Libel a Conservative peer
The infamous tweet by the Speakers wife, Sally Bercow, seemed inoffensive enough: “Why is Lord McAlpine trending? *innocent face*”, but it was tweeted in the shadow of the Newsnight report that had accused an unnamed Tory peer of sex offences. Put the two together and her tweet became libellous. She wasn’t the only one to be sued. So were thousands of other ‘ordinary’ people, who discovered that ‘safety in numbers’ isn’t much of defence to a libelled Conservative peer.
Incite a riot
In the aftermath of the Summer Riots in 2011, two men were convicted of using social media to ‘attempt to incite a riot’. Perhaps they were not the most adept users of the new medium, as their efforts did not result in the riot they had advocated – but it was enough to earn them each 4 years in prison.
“Twitter provides us with a wonderful platform to discuss/confront societal problems. We trend Justin Bieber instead.” @laurenleto
Reveal the new identity of one of the Bulger killers
Twitter users who tweeted or re-tweeted photographs of Jon Venables, one of James Bulger’s killers, were prosecuted for breaking the Court Order banning their identification. (Even if it is not actually them, it will still be a breach of the order).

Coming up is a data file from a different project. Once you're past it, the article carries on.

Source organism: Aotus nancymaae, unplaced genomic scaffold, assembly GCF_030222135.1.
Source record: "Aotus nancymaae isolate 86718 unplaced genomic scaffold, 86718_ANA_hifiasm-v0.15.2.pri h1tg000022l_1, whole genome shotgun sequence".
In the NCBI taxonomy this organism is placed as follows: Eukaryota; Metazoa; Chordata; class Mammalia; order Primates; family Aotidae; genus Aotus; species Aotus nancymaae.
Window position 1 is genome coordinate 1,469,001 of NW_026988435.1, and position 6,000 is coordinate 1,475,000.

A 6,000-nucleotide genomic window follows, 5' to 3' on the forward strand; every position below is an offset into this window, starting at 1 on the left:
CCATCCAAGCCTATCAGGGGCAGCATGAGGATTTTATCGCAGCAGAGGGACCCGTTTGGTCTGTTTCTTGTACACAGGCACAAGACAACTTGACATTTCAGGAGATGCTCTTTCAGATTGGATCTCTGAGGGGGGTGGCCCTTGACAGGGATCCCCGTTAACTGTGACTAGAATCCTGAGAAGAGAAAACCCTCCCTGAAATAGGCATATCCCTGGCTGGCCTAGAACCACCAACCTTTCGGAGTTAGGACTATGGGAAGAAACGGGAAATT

Contact a defendant on trial (while you are one of the jury)
Joanne Fraill caused the collapse of a multi-million pound drugs trial by contacting the defendant on social media, in a trial where she was serving on the jury. She was jailed for contempt of court for breaking her oath as a juror.
Threaten to blow up an airport
“Crap! Robin Hood airport is closed. You’ve got a week and a bit to get your shit together, otherwise I’m blowing the airport sky high!!” Paul Chambers tweet saw him convicted of sending a ‘menacing electronic communication’ under the 2003 Communications Act. His conviction was later quashed when the High Court decided that he was probably not serious.
Read more here – http://en.wikipedia.org/wiki/Twitter_Joke_Trial
Make abusive comments about a bullying victim
Sean Duffy was jailed for making “grossly offensive” comments after posting abusive messages about a teenager who committed suicide after being the victim of bullying. Trolling is an offense under the Malicious Communications Act 1988 and resulted in Duffy being jailed.
Read more here – http://www.bbc.co.uk/news/magazine-14898564
Reveal a top-secret extramarital affair
Does anyone still not know that Ryan Giggs took out a super-injunction to prevent details of an extramarital affair being published? 75,000 Twitter users committed Contempt of Court by breaking the injunction – although, in the event, no action was taken against Twitter users.